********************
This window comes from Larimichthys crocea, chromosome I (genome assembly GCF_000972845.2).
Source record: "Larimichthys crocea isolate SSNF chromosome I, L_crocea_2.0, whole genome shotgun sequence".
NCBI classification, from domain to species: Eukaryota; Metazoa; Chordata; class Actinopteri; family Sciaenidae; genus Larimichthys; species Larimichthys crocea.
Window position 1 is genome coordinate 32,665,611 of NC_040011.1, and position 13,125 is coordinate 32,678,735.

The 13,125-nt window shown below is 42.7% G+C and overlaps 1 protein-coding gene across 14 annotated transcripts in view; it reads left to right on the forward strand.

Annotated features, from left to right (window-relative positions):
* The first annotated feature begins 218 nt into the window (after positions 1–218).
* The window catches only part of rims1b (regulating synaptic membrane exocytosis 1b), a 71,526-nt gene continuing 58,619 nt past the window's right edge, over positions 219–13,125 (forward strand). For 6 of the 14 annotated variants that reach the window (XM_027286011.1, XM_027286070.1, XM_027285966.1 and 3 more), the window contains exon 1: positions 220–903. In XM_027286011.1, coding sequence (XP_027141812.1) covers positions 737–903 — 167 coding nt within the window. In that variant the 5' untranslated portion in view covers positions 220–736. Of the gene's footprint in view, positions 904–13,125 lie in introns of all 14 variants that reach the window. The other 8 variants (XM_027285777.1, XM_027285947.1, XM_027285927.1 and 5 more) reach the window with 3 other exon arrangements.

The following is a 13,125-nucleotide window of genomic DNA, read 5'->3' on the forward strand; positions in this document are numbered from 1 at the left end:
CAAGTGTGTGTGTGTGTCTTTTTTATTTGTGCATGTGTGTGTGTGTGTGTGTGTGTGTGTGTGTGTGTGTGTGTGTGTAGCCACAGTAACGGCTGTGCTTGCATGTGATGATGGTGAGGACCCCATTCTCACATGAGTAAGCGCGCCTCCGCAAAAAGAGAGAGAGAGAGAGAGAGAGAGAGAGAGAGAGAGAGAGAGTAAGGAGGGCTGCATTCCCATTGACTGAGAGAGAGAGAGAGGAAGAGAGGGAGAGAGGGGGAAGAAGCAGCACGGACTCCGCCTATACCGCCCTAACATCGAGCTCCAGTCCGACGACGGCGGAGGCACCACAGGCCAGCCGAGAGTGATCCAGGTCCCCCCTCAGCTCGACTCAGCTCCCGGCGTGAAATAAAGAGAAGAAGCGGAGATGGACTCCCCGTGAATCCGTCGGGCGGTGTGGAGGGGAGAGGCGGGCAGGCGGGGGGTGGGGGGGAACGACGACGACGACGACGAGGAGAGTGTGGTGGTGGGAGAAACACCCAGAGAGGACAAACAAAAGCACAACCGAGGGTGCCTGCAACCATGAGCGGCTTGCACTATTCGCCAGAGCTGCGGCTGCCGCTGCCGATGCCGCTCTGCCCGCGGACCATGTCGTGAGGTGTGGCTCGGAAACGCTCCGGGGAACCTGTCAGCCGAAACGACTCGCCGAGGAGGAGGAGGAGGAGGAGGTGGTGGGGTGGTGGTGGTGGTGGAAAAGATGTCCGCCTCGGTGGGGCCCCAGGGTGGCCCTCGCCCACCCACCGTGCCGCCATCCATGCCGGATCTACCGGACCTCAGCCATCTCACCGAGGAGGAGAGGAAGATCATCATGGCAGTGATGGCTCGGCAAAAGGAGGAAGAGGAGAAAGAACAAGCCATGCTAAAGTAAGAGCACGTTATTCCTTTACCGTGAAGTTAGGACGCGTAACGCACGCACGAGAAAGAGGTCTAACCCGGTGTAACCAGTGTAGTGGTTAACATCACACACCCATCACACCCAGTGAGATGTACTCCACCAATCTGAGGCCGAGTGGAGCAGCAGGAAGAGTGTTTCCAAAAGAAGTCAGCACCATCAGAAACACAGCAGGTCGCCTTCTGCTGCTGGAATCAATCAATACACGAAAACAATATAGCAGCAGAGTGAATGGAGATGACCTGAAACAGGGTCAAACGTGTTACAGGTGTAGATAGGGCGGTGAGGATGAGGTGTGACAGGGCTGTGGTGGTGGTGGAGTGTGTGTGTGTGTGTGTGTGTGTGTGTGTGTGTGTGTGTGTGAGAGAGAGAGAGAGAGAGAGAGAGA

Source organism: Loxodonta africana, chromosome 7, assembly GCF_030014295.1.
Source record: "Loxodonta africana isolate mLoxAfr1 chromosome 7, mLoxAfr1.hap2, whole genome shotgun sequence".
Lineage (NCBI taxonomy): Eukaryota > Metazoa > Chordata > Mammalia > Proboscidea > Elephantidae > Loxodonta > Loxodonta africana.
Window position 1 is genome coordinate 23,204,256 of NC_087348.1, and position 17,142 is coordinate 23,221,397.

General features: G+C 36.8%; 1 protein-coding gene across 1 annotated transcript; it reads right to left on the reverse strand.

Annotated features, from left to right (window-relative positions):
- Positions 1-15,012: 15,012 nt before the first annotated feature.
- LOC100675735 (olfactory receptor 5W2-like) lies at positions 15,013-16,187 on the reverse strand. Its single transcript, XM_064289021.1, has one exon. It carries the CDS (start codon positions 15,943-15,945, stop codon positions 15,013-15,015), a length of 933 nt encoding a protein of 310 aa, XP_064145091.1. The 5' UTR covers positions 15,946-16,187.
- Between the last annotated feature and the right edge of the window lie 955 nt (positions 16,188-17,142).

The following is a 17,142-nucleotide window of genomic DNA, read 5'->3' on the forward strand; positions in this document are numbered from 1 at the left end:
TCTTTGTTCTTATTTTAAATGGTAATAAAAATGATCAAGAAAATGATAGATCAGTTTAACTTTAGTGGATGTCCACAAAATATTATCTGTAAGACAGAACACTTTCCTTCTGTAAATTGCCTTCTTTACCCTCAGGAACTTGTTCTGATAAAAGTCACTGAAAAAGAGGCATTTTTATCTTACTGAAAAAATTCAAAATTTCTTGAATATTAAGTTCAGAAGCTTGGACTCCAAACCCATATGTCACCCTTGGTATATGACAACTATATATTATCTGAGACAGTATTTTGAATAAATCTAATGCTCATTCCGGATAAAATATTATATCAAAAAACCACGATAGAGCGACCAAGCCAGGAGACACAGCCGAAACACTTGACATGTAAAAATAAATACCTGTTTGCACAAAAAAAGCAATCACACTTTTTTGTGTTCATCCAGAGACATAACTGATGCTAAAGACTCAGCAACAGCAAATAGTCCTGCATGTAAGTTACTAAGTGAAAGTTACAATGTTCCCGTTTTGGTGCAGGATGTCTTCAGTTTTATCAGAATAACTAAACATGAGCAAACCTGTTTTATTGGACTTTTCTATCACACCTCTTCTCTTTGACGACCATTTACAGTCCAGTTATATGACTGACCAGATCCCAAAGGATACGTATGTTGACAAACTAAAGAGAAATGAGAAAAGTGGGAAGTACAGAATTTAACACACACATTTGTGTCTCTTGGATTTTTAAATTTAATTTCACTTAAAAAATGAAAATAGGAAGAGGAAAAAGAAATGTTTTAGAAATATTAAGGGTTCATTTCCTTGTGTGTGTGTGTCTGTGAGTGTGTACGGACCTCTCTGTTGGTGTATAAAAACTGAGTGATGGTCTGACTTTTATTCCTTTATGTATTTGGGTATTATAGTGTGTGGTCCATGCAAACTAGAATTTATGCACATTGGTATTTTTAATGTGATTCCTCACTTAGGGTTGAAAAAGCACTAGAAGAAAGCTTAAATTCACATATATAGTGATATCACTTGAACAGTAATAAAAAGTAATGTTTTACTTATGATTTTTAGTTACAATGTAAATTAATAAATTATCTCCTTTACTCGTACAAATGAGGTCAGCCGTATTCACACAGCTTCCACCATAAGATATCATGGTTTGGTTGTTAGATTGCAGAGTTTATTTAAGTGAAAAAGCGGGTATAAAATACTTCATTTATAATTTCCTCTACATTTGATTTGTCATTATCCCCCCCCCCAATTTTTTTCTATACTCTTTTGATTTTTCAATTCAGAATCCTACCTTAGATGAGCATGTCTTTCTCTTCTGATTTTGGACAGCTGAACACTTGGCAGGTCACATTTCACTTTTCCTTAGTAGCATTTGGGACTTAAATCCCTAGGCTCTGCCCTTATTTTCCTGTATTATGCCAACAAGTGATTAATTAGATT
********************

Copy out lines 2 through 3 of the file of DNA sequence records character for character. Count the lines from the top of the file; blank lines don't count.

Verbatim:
Source record: "Larimichthys crocea isolate SSNF chromosome I, L_crocea_2.0, whole genome shotgun sequence".
NCBI classification, from domain to species: Eukaryota; Metazoa; Chordata; class Actinopteri; family Sciaenidae; genus Larimichthys; species Larimichthys crocea.